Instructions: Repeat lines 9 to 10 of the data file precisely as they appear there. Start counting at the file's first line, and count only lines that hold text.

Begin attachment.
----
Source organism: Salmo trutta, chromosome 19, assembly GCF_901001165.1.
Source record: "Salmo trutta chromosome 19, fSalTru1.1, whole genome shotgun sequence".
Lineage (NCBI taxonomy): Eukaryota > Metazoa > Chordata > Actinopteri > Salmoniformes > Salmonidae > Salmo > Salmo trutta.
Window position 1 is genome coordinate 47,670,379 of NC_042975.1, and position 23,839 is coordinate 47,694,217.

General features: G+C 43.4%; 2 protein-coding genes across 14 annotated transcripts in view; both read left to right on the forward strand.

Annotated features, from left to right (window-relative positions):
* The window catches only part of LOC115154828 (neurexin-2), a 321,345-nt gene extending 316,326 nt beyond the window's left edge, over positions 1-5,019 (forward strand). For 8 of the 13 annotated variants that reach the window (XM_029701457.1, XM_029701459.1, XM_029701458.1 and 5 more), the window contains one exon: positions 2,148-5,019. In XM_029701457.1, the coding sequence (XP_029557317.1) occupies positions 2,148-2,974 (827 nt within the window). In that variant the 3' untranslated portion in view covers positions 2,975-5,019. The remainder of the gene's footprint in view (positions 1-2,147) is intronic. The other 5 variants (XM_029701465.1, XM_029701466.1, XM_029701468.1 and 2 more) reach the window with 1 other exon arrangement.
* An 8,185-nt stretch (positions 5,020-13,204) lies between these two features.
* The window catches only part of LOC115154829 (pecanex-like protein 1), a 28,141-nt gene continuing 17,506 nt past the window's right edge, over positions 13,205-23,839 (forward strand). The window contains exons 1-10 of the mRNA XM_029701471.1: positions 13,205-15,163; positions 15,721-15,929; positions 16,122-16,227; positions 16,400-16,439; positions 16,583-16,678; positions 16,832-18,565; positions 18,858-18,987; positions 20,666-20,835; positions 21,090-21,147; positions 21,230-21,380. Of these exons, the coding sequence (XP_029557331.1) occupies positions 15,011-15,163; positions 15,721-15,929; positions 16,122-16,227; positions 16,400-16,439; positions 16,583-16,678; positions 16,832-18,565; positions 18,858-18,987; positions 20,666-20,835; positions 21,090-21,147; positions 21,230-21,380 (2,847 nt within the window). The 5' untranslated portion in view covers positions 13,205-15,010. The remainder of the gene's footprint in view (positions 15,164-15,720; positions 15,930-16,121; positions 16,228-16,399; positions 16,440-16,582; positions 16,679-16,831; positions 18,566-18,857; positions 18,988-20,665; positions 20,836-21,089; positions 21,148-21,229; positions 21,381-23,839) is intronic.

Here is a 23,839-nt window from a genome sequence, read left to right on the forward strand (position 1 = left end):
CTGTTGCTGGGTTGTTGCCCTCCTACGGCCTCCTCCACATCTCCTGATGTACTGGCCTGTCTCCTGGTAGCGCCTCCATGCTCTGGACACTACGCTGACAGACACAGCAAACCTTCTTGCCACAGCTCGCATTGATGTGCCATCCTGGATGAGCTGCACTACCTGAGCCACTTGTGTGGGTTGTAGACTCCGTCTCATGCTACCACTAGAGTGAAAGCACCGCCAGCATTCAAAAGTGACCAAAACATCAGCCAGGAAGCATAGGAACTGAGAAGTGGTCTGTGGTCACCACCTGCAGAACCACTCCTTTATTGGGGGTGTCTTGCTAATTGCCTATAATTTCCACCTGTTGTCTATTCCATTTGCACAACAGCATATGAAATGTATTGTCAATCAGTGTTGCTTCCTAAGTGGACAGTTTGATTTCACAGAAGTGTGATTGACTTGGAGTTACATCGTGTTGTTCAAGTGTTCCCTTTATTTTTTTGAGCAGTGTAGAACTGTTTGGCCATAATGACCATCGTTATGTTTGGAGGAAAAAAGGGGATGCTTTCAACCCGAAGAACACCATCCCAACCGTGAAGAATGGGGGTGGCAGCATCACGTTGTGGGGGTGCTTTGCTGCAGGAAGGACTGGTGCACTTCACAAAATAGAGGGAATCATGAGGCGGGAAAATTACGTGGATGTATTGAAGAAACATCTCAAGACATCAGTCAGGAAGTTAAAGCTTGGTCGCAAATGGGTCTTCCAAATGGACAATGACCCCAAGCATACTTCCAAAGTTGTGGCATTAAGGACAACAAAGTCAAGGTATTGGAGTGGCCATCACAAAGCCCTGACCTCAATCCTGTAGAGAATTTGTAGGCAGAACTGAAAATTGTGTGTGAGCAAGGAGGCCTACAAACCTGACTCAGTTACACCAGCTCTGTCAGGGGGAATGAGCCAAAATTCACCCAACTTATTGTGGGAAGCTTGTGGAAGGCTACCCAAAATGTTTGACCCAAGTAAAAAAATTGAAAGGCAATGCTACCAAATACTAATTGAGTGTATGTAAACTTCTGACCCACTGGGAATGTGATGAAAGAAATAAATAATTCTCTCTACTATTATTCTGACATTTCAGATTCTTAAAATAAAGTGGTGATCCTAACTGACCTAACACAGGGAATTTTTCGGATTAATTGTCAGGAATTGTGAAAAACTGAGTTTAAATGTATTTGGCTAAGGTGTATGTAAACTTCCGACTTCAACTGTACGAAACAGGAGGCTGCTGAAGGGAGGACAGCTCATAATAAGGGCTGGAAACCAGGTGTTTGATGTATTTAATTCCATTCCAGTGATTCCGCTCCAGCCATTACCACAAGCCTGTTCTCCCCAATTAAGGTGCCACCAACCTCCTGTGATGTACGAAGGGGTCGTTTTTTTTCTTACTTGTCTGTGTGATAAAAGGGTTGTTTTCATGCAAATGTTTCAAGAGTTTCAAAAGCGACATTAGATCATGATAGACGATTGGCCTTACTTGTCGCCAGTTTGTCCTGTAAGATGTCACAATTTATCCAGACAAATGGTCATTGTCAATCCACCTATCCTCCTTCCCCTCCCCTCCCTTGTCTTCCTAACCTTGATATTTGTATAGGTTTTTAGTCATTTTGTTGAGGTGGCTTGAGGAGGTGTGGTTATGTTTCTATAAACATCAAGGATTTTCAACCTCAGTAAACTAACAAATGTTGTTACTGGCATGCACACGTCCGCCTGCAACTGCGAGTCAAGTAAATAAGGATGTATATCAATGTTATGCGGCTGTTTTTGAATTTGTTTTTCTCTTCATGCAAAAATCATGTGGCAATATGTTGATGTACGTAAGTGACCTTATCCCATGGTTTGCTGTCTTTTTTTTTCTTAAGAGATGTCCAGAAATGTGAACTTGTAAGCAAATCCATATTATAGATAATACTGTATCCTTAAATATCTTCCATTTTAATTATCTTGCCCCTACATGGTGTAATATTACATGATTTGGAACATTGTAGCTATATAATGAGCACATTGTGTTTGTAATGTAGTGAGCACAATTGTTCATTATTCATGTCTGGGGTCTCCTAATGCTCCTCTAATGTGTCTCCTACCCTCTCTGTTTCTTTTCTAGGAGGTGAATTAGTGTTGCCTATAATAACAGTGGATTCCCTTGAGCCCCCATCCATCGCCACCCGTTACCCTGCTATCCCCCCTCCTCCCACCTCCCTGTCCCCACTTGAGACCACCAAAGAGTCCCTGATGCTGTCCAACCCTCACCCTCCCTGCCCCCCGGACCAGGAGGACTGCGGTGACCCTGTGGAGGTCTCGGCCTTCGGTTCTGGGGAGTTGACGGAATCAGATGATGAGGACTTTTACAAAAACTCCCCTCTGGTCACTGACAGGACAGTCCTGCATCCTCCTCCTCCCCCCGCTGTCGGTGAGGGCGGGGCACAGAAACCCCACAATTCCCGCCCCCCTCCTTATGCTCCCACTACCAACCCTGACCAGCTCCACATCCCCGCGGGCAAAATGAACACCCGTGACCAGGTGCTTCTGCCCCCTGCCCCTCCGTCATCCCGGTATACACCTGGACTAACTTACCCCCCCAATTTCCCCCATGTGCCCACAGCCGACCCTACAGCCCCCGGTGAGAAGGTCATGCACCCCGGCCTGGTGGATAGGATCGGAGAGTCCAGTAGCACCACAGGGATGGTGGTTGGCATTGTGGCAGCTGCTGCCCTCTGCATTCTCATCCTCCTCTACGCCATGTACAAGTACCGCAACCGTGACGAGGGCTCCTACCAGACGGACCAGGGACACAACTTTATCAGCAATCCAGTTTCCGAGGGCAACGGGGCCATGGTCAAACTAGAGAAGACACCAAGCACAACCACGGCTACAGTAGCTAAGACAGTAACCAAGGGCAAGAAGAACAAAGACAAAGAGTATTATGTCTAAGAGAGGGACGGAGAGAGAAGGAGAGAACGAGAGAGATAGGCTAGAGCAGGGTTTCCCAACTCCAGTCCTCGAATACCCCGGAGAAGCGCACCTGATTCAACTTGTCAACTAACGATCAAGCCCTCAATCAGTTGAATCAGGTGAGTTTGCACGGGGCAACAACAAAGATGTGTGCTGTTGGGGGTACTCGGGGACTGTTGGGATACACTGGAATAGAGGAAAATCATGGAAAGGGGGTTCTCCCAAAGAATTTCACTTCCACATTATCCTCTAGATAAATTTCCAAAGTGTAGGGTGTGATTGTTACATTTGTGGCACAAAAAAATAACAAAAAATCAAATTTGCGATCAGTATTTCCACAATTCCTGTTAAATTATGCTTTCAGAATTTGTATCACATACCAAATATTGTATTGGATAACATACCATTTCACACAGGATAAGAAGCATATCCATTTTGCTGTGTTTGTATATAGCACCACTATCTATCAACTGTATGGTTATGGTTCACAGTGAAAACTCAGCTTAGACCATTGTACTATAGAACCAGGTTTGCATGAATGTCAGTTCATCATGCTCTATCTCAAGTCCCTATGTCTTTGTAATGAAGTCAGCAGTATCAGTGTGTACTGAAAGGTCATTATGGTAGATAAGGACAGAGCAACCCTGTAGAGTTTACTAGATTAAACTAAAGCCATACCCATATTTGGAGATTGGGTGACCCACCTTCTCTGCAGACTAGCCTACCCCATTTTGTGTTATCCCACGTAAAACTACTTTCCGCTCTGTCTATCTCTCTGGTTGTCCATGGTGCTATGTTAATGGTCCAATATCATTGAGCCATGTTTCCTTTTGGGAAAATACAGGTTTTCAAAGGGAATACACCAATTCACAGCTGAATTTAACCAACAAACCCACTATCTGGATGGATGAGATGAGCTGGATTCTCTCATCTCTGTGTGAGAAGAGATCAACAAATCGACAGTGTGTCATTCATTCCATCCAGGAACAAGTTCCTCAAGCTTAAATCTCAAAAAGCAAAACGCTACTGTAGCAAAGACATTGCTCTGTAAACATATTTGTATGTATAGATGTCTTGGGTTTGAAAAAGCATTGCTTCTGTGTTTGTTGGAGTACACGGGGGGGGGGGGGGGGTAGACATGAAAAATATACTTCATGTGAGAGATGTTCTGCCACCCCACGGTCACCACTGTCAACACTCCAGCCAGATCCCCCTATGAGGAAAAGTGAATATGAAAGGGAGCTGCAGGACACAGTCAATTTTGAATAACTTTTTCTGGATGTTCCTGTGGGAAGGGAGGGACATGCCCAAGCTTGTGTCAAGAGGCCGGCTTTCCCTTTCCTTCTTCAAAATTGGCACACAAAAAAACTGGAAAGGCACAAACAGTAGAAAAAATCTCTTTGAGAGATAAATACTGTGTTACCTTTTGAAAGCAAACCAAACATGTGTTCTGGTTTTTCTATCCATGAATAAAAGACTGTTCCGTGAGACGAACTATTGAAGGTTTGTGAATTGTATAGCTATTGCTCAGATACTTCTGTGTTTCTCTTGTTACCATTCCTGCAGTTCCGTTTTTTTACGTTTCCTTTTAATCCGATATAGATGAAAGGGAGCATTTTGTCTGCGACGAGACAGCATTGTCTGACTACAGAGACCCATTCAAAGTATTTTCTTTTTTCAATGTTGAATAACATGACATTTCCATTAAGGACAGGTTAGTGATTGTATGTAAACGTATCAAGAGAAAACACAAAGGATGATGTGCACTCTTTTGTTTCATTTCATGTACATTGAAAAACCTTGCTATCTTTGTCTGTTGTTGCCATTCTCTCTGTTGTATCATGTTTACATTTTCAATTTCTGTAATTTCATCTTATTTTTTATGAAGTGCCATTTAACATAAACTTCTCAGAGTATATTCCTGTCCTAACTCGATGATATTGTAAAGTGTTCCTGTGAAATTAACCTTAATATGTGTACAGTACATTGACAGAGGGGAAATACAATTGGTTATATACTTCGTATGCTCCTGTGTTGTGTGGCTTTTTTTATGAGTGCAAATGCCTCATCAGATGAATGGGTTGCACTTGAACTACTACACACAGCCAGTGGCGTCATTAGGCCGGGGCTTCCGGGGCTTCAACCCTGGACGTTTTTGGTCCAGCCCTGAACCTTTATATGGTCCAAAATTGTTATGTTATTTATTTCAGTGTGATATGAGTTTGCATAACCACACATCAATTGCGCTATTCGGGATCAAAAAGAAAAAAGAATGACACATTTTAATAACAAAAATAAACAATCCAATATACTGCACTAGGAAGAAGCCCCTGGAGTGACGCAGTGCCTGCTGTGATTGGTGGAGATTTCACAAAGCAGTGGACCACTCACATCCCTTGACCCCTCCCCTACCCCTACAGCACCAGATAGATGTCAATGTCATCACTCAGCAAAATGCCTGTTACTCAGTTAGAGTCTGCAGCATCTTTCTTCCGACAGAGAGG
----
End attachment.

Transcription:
* The window catches only part of LOC115154829 (pecanex-like protein 1), a 28,141-nt gene continuing 17,506 nt past the window's right edge, over positions 13,205-23,839 (forward strand). The window contains exons 1-10 of the mRNA XM_029701471.1: positions 13,205-15,163; positions 15,721-15,929; positions 16,122-16,227; positions 16,400-16,439; positions 16,583-16,678; positions 16,832-18,565; positions 18,858-18,987; positions 20,666-20,835; positions 21,090-21,147; positions 21,230-21,380. Of these exons, the coding sequence (XP_029557331.1) occupies positions 15,011-15,163; positions 15,721-15,929; positions 16,122-16,227; positions 16,400-16,439; positions 16,583-16,678; positions 16,832-18,565; positions 18,858-18,987; positions 20,666-20,835; positions 21,090-21,147; positions 21,230-21,380 (2,847 nt within the window). The 5' untranslated portion in view covers positions 13,205-15,010. The remainder of the gene's footprint in view (positions 15,164-15,720; positions 15,930-16,121; positions 16,228-16,399; positions 16,440-16,582; positions 16,679-16,831; positions 18,566-18,857; positions 18,988-20,665; positions 20,836-21,089; positions 21,148-21,229; positions 21,381-23,839) is intronic.

Here is a 23,839-nt window from a genome sequence, read left to right on the forward strand (position 1 = left end):